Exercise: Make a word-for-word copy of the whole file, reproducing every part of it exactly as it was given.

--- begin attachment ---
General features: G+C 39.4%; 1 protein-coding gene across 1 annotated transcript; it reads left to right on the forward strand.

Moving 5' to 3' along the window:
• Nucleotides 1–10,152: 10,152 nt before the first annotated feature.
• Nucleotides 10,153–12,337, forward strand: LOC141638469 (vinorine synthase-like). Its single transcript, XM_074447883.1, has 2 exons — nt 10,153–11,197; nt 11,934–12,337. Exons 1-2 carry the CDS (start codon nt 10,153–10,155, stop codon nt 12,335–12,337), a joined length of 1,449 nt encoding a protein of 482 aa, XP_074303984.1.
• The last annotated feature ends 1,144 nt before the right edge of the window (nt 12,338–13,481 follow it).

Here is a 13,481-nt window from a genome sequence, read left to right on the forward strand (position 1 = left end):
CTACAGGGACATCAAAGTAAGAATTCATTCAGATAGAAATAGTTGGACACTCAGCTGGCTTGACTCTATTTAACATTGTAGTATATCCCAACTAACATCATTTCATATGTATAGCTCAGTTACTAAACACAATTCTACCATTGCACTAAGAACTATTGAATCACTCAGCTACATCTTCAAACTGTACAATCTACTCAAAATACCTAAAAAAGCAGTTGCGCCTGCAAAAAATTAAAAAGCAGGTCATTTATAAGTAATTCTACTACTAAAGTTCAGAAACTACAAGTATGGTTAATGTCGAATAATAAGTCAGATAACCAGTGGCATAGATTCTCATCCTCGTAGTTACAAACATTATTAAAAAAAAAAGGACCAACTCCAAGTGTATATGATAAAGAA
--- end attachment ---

General features: G+C 39.4%; 1 protein-coding gene across 1 annotated transcript; it reads left to right on the forward strand.

Moving 5' to 3' along the window:
• Nucleotides 1–10,152: 10,152 nt before the first annotated feature.
• Nucleotides 10,153–12,337, forward strand: LOC141638469 (vinorine synthase-like). Its single transcript, XM_074447883.1, has 2 exons — nt 10,153–11,197; nt 11,934–12,337. Exons 1-2 carry the CDS (start codon nt 10,153–10,155, stop codon nt 12,335–12,337), a joined length of 1,449 nt encoding a protein of 482 aa, XP_074303984.1.
• The last annotated feature ends 1,144 nt before the right edge of the window (nt 12,338–13,481 follow it).

Here is a 13,481-nt window from a genome sequence, read left to right on the forward strand (position 1 = left end):
CTACAGGGACATCAAAGTAAGAATTCATTCAGATAGAAATAGTTGGACACTCAGCTGGCTTGACTCTATTTAACATTGTAGTATATCCCAACTAACATCATTTCATATGTATAGCTCAGTTACTAAACACAATTCTACCATTGCACTAAGAACTATTGAATCACTCAGCTACATCTTCAAACTGTACAATCTACTCAAAATACCTAAAAAAGCAGTTGCGCCTGCAAAAAATTAAAAAGCAGGTCATTTATAAGTAATTCTACTACTAAAGTTCAGAAACTACAAGTATGGTTAATGTCGAATAATAAGTCAGATAACCAGTGGCATAGATTCTCATCCTCGTAGTTACAAACATTATTAAAAAAAAAAGGACCAACTCCAAGTGTATATGATAAAGAA